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the Complete Review
the complete review - fiction


The Curious Case
of the Clockwork Man

Mark Hodder

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To purchase The Curious Case of the Clockwork Man

Title: The Curious Case of the Clockwork Man
Author: Mark Hodder
Genre: Novel
Written: 2011
Length: 350 pages
Availability: The Curious Case of the Clockwork Man - US
The Curious Case of the Clockwork Man - UK
The Curious Case of the Clockwork Man - Canada
The Curious Case of the Clockwork Man - India
L'étrange cas de l'homme mécanique - France
Der wundersame Fall des Uhrwerkmanns - Deutschland
  • A Burton & Swinburne Adventure - 2

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Our Assessment:

B- : a too far-flung mix -- though seems to set up following volumes well

See our review for fuller assessment.

Review Summaries
Source Rating Date Reviewer
Publishers Weekly . 28/3/2011 .

  From the Reviews:
  • "Hodder handles these cross-cultural encounters surprisingly well. (...) Ultimately though, the many characters, places, plot twists and turns fail to work together to keep the reader's attention." - Publishers Weekly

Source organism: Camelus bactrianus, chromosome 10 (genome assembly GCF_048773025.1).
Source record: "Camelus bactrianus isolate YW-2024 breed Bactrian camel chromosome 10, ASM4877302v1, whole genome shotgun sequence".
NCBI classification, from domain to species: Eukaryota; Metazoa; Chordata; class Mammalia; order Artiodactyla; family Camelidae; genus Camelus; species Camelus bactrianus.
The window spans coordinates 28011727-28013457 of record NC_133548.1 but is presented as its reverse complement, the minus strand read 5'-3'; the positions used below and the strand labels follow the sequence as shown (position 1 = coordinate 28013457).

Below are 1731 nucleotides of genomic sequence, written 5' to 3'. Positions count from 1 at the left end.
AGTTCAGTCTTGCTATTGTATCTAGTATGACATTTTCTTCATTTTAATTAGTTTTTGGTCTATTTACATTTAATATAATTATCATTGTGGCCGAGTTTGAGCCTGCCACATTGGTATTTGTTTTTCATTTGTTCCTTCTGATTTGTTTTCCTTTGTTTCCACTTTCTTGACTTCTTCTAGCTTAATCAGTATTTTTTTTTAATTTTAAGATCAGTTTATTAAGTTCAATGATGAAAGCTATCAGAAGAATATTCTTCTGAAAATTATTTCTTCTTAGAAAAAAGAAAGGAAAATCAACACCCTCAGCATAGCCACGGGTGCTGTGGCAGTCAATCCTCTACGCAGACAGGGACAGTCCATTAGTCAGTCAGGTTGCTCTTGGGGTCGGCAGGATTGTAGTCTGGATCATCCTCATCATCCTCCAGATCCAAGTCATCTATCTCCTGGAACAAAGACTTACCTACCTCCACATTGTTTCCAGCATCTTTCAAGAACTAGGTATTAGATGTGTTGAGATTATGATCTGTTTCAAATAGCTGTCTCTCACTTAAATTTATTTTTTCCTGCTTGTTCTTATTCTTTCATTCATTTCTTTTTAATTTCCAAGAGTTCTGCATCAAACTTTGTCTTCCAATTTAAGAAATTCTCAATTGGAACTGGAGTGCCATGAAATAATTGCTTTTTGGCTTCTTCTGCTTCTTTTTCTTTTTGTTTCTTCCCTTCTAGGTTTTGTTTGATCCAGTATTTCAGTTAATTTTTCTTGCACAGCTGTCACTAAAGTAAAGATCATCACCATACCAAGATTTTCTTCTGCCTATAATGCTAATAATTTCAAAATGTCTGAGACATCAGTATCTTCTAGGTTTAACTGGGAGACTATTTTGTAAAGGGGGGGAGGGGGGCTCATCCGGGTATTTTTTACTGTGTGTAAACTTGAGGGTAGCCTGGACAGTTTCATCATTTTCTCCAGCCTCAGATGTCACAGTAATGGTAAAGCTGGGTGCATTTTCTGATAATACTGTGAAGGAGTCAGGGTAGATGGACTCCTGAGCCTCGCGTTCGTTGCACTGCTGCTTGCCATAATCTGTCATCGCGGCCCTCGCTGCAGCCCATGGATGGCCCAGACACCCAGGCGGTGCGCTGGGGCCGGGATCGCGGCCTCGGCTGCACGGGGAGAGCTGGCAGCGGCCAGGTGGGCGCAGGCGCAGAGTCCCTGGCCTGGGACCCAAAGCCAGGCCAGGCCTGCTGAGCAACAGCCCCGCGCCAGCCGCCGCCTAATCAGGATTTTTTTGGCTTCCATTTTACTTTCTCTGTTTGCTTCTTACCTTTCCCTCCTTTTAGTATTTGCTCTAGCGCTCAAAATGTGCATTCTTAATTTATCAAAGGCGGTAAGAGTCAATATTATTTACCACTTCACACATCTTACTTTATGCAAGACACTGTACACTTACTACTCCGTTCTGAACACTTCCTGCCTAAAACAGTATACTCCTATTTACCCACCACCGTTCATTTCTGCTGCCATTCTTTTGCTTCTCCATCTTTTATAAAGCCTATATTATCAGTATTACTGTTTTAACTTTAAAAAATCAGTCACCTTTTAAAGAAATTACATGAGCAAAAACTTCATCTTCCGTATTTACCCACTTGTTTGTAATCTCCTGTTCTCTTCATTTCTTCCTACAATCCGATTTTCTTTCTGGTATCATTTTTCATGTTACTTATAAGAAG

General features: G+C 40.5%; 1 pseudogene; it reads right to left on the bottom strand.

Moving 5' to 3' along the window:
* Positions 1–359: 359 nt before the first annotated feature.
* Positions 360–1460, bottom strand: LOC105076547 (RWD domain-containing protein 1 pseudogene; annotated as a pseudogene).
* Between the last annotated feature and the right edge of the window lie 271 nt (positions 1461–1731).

Please note that these ratings solely represent the complete review's biased interpretation and subjective opinion of the actual reviews and do not claim to accurately reflect or represent the views of the reviewers. Similarly the illustrative quotes chosen here are merely those the complete review subjectively believes represent the tenor and judgment of the review as a whole. We acknowledge (and remind and warn you) that they may, in fact, be entirely unrepresentative of the actual reviews by any other measure.

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The complete review's Review: